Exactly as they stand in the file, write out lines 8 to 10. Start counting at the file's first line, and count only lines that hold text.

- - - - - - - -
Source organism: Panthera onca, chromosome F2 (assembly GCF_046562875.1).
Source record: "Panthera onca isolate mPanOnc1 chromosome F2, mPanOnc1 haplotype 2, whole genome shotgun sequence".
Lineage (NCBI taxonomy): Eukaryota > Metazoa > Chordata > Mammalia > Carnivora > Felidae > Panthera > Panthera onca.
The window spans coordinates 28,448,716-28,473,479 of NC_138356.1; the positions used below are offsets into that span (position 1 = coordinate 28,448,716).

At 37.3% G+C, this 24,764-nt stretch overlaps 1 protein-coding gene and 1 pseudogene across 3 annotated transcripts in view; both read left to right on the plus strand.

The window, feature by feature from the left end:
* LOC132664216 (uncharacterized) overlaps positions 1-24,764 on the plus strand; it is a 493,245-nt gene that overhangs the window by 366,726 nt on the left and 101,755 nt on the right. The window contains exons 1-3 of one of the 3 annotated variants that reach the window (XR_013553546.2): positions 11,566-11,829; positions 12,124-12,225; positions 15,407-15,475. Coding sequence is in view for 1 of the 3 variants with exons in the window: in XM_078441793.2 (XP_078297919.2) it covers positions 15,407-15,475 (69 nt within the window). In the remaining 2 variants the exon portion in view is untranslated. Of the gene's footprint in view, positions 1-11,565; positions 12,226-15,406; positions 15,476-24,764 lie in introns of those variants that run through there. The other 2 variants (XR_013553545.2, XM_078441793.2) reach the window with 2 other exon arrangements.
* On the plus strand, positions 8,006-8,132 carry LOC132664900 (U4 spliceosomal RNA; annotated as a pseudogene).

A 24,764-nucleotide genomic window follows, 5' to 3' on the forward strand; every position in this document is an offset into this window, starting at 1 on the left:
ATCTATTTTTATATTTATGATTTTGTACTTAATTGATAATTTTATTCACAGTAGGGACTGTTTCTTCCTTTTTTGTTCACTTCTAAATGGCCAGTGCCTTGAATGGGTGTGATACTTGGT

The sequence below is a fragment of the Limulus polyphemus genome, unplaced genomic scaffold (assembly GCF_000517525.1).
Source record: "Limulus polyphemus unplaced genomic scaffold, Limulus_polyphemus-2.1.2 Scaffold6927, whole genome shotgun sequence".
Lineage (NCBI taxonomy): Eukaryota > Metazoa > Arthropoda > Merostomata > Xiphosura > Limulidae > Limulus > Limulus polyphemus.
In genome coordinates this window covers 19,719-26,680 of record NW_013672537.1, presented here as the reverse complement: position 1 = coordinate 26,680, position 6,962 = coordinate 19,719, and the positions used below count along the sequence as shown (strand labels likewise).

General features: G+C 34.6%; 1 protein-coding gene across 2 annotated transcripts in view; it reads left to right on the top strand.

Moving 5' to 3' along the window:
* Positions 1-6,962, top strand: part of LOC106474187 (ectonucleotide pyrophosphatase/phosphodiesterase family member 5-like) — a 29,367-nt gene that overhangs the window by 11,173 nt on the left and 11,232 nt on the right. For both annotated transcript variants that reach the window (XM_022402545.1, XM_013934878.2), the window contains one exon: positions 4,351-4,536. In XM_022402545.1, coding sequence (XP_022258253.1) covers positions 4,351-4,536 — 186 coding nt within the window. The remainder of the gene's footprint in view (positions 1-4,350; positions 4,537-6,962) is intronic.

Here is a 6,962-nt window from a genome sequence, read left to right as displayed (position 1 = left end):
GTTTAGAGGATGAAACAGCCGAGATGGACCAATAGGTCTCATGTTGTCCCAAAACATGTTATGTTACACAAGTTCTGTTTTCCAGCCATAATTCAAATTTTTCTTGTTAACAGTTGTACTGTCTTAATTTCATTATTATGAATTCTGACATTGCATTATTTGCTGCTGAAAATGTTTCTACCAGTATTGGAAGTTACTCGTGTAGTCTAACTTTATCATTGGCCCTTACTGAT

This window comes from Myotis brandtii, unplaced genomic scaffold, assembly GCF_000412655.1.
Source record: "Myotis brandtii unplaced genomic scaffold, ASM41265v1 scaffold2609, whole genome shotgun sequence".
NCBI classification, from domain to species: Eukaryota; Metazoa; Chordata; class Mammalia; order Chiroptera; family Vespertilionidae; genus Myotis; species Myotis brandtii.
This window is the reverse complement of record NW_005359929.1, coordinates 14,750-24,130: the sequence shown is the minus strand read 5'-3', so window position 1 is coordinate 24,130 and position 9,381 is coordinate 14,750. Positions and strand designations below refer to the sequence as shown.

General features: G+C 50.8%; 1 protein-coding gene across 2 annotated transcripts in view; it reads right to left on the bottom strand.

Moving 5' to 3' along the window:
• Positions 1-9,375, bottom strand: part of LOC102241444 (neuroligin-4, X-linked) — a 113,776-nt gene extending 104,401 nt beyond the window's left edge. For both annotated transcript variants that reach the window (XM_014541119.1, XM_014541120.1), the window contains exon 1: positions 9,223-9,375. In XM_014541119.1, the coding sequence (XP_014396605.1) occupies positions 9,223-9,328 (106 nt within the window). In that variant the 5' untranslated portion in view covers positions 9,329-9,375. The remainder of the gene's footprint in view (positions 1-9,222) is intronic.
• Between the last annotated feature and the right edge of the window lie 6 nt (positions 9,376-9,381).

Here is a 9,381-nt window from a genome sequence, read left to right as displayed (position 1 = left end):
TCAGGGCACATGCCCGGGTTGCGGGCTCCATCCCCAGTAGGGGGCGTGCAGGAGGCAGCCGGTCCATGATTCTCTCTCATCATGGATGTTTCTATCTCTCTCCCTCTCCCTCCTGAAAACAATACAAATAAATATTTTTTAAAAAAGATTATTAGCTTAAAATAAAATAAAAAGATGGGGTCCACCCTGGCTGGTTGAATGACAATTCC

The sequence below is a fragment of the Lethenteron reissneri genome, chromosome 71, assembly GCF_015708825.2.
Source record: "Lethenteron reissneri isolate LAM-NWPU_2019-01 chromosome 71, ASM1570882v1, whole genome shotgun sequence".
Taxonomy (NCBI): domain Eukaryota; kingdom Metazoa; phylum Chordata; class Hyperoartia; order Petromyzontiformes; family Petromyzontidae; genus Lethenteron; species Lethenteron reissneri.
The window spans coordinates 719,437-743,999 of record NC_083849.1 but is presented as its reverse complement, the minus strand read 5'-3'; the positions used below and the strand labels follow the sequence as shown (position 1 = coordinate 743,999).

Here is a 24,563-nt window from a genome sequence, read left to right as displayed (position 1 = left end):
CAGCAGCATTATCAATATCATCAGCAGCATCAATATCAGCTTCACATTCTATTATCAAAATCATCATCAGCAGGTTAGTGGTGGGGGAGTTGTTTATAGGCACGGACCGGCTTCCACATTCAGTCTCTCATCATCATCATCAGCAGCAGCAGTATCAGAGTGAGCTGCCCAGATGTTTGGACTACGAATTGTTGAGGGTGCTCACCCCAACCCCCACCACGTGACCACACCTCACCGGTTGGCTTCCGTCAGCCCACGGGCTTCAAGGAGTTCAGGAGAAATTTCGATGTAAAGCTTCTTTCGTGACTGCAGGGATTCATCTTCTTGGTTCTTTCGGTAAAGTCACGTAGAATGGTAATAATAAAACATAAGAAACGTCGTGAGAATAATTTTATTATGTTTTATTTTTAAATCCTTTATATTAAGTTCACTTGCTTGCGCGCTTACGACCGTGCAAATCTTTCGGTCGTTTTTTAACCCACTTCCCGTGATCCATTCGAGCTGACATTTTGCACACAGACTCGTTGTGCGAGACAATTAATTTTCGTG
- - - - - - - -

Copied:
* On the plus strand, positions 8,006-8,132 carry LOC132664900 (U4 spliceosomal RNA; annotated as a pseudogene).

A 24,764-nucleotide genomic window follows, 5' to 3' on the forward strand; every position in this document is an offset into this window, starting at 1 on the left:
ATCTATTTTTATATTTATGATTTTGTACTTAATTGATAATTTTATTCACAGTAGGGACTGTTTCTTCCTTTTTTGTTCACTTCTAAATGGCCAGTGCCTTGAATGGGTGTGATACTTGGT